• Monday, Mar 30, 2020
  • Last Update : 10:41 pm

30 dead as Russia, Syria regime press Idlib assault

  • Published at 09:30 pm February 10th, 2020
Syria-Idlib
Displaced Syrian women and children, who fled from southern Idlib, gather around a fire in Afrin, Syria February 6, 2020 AFP

Six children were among nine civilians killed early on Monday in raids on the village

A Russia-backed regime offensive has displaced close to 700,000 people in northwest Syria since December, the United Nations said Monday, as bombardment by Damascus and Moscow killed 30 civilians in 24 hours.

Syrian government forces backed by Moscow have pressed a blistering assault against the last major rebel bastion in Syria's northwest for more than two months.

The violence in the provinces of Idlib and Aleppo has displaced 689,000 people, said David Swanson, spokesman for the United Nation's humanitarian coordination office, OCHA.

"The number of people being displaced in this crisis is now spiralling out of control," he told AFP.

The exodus is one of the largest of the nine-year civil war and risks creating one of the worst humanitarian catastrophes of the conflict.

It comes amid heightened bombardment by the regime and Russia which left 30 civilians dead in less than 24 hours.

Six children were among nine civilians killed early on Monday in raids on the village of Abin Semaan, in Aleppo province where Russian-backed regime forces have been waging a fierce offensive to retake a key highway, said the Syrian Observatory for Human Rights.

At the site of the raids, a rescue worker carried out the body of a little girl in a thick woollen blanket, while one of her relatives pleaded for the body, said an AFP correspondent.

Volunteers shivering in near-freezing temperatures hacked away at mounds of rubble, rescuing a dust-covered man and a little child who had been trapped beneath.

The latest air strikes follow a night of heavy bombardment by Russia and the regime that had already killed at least 20 civilians in the neighbouring provinces of Idlib and Aleppo, according to the Observatory.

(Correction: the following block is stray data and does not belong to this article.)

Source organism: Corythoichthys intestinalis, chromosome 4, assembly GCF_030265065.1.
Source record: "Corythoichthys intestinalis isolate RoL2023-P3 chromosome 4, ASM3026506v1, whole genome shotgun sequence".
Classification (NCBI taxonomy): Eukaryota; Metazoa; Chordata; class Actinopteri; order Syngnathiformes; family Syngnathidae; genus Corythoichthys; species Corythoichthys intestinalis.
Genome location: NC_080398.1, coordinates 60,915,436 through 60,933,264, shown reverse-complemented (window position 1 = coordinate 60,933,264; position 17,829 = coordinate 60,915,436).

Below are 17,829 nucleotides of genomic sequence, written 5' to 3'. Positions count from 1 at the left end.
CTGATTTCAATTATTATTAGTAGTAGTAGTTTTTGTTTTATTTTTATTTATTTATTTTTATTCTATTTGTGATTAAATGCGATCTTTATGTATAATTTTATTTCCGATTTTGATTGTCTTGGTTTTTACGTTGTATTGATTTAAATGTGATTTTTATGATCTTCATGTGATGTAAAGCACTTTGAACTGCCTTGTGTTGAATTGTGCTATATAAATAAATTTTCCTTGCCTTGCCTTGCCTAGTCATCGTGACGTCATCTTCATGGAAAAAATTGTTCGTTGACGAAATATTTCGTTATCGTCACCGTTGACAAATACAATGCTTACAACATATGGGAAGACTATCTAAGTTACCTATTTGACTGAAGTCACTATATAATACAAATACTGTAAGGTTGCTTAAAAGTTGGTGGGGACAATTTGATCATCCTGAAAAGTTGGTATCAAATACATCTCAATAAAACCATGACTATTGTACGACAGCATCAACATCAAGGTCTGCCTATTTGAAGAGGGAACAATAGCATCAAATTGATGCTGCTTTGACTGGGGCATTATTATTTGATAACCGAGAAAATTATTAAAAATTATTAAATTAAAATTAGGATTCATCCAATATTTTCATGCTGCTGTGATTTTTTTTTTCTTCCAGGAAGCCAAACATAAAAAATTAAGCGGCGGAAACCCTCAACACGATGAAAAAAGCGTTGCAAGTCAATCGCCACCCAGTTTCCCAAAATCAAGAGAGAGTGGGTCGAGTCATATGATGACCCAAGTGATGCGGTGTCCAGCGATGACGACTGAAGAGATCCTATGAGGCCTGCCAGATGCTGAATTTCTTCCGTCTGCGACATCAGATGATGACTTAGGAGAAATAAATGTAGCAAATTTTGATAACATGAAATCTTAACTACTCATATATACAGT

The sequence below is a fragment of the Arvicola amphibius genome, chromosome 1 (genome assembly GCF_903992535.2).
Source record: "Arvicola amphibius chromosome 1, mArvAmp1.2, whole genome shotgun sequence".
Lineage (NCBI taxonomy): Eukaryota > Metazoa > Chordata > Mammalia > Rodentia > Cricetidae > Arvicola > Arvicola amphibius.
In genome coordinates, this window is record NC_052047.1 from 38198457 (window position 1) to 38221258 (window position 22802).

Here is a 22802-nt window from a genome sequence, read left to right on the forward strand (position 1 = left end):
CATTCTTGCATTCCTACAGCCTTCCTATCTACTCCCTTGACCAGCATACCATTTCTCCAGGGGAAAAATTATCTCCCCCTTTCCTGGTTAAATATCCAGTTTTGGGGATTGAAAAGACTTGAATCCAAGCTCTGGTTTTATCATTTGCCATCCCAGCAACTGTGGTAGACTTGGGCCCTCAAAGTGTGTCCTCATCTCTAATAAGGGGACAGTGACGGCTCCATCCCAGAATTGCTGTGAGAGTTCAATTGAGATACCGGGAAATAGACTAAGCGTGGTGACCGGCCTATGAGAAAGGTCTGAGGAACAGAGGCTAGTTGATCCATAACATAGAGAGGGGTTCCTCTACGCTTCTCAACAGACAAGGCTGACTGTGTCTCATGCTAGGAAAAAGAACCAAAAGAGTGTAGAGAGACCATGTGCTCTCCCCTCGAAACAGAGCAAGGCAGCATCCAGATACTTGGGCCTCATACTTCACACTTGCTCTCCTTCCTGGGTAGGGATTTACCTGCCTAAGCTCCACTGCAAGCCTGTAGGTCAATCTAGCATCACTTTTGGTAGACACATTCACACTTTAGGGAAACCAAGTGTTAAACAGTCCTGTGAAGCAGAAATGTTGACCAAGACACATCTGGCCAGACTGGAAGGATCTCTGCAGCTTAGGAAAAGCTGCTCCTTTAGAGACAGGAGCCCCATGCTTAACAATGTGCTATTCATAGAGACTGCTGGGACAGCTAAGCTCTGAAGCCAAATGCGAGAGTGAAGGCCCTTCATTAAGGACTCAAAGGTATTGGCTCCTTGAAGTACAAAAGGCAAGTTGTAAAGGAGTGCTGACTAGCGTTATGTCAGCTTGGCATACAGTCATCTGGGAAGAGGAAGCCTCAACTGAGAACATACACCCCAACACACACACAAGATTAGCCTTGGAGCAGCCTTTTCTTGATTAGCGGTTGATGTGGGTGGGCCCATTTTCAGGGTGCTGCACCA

Sleeping in the open

Around half of Idlib province, along with slivers of neighbouring Aleppo and Latakia provinces, is dominated by jihadists of the Hayat Tahrir al-Sham alliance and their rebel allies.

Some three million people, half of them already displaced at least once by violence elsewhere in Syria, live in the area.

Some 50,000 fighters are also in the shrinking pocket, many of them jihadists but the majority allied rebels, according to the Observatory.

The heightened attacks on the region come as pro-regime forces close in on a section of a key transport artery that has long been in their sights.

The M5 connects Damascus to second city Aleppo and is economically vital to the government after nine-years of war.

Only a 2km section of the highway remain outside government control after regime forces seized large swathes of it in Idlib and Aleppo in recent weeks.

The Syrian army said in a statement Sunday it had recaptured 600sqkm in its latest push, comprising "dozens of villages and locations" in south Idlib and west Aleppo provinces.

Fleeing the army's advance, entire families have headed north in cars piled high with blankets, chairs and pans as they seek to survive the winter.

But many are struggling to find shelter in the biting cold.

Displacement camps are at five times their capacity and the few available apartments are prohibitively expensive, forcing civilians to sleep in cars and open fields, aid groups and residents say.

Turkish warnings

The escalation in northwest Syria has sparked alarm from rebel backer Turkey which already hosts some 3.7 million Syrian refugees and fears another influx towards its border.

Since Friday, Turkey has shipped large convoys of vehicles carrying commandos, tanks and howitzer artillery pieces to shore up 12 military posts it had set up in Idlib under a 2018 deal with Russia to stave off a regime offensive.

But the agreement has failed to stymie the government's advance, with Turkey saying regime forces have surrounded three of its outposts despite repeated warnings against such a move.

Turkish Defence Minister Hulusi Akar on Sunday said Ankara had other plans if agreements over the region continue to be violated.

"We have Plan B and Plan C," he said in an interview with the Hurriyet daily.

"We on every occasion say 'do not force us, otherwise our Plan B and Plan C are ready'."

He did not give details, but referred to Ankara's military campaigns in Syria since 2016.

Turkish President Recep Tayyip Erdogan has given Damascus until the end of the month to pull back from the outposts, and urged Russia to convince the regime to halt its offensive.

The warning came after eight Turks were killed last week by regime shelling, prompting a deadly response by the Turkish army.